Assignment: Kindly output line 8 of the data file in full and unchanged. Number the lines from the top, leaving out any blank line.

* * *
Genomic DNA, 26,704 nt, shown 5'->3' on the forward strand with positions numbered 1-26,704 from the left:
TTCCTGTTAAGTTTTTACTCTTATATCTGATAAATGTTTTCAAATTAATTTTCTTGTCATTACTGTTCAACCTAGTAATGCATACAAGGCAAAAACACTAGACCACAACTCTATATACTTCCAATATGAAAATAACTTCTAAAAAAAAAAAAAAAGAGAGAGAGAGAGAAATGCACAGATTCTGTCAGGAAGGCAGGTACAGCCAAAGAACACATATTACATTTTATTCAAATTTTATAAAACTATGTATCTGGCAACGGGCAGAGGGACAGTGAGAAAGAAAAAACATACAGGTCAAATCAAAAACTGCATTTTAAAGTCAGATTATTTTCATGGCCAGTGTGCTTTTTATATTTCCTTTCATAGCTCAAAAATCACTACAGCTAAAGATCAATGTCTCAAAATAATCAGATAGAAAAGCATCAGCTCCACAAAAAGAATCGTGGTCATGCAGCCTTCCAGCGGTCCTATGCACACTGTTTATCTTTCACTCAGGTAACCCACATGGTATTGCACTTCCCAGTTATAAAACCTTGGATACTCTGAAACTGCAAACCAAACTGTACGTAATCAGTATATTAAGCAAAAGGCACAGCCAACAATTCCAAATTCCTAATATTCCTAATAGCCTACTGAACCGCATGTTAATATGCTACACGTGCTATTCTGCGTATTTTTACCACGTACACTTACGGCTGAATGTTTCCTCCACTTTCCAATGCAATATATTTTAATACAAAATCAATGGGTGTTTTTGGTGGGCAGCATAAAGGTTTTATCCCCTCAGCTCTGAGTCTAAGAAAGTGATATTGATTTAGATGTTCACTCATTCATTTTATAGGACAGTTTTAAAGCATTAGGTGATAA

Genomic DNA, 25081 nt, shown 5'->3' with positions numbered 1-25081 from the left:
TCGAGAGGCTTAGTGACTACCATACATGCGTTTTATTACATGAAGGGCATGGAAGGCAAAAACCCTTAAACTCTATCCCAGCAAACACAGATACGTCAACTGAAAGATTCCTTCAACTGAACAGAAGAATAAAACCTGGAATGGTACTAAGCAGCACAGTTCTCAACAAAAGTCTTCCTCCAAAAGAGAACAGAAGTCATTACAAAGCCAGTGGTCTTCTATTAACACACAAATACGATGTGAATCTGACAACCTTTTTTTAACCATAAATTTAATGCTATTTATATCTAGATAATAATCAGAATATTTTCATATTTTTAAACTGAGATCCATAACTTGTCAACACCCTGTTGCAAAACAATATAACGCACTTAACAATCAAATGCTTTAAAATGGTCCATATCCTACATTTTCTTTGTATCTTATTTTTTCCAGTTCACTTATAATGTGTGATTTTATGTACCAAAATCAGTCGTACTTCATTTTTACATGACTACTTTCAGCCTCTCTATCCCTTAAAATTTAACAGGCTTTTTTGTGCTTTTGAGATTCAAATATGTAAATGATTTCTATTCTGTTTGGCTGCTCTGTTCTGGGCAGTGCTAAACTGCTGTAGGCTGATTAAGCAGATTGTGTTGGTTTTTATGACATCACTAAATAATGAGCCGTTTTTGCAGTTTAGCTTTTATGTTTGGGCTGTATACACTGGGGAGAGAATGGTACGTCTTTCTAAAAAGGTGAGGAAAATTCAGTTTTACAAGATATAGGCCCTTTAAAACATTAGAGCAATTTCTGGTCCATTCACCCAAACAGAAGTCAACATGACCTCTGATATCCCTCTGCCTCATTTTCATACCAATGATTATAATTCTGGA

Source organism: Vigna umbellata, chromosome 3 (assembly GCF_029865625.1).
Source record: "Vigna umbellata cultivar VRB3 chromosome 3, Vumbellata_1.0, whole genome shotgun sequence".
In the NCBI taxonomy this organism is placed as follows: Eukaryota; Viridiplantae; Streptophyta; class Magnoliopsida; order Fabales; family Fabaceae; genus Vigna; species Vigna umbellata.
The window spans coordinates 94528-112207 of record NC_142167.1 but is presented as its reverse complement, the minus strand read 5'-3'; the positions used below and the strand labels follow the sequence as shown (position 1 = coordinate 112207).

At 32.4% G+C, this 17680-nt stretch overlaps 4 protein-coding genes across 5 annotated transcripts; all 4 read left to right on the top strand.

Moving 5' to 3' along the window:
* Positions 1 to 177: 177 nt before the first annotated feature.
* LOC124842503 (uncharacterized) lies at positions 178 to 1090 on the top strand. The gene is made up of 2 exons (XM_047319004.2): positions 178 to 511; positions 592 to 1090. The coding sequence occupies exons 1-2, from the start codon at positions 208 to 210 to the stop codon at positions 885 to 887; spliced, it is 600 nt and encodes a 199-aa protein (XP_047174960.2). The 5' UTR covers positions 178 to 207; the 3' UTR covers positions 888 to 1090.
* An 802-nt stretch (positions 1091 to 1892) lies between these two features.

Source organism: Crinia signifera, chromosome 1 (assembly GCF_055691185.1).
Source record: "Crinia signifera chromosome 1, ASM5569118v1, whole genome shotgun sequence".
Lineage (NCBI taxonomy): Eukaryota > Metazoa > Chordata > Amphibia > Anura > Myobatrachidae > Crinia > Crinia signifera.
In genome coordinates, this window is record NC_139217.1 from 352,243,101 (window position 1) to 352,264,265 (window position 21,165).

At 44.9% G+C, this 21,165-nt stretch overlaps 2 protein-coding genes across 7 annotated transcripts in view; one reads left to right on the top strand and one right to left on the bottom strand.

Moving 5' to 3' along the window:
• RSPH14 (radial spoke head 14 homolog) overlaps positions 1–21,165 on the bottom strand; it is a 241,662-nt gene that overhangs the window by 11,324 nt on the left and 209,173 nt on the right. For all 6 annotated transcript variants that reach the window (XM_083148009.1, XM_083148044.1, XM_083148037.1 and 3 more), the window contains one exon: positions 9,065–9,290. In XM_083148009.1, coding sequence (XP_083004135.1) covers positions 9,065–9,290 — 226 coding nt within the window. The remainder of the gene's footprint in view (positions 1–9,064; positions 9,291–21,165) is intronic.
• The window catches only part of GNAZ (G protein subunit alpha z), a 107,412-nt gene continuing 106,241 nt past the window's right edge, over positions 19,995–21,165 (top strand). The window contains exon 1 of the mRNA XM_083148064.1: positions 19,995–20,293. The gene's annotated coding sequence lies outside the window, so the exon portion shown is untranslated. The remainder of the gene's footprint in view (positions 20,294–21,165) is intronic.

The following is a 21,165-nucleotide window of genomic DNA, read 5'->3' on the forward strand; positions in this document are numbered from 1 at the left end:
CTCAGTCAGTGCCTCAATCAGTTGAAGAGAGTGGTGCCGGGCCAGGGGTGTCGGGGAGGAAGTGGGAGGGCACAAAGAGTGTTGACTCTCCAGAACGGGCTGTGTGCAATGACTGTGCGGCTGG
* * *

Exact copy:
The window spans coordinates 94528-112207 of record NC_142167.1 but is presented as its reverse complement, the minus strand read 5'-3'; the positions used below and the strand labels follow the sequence as shown (position 1 = coordinate 112207).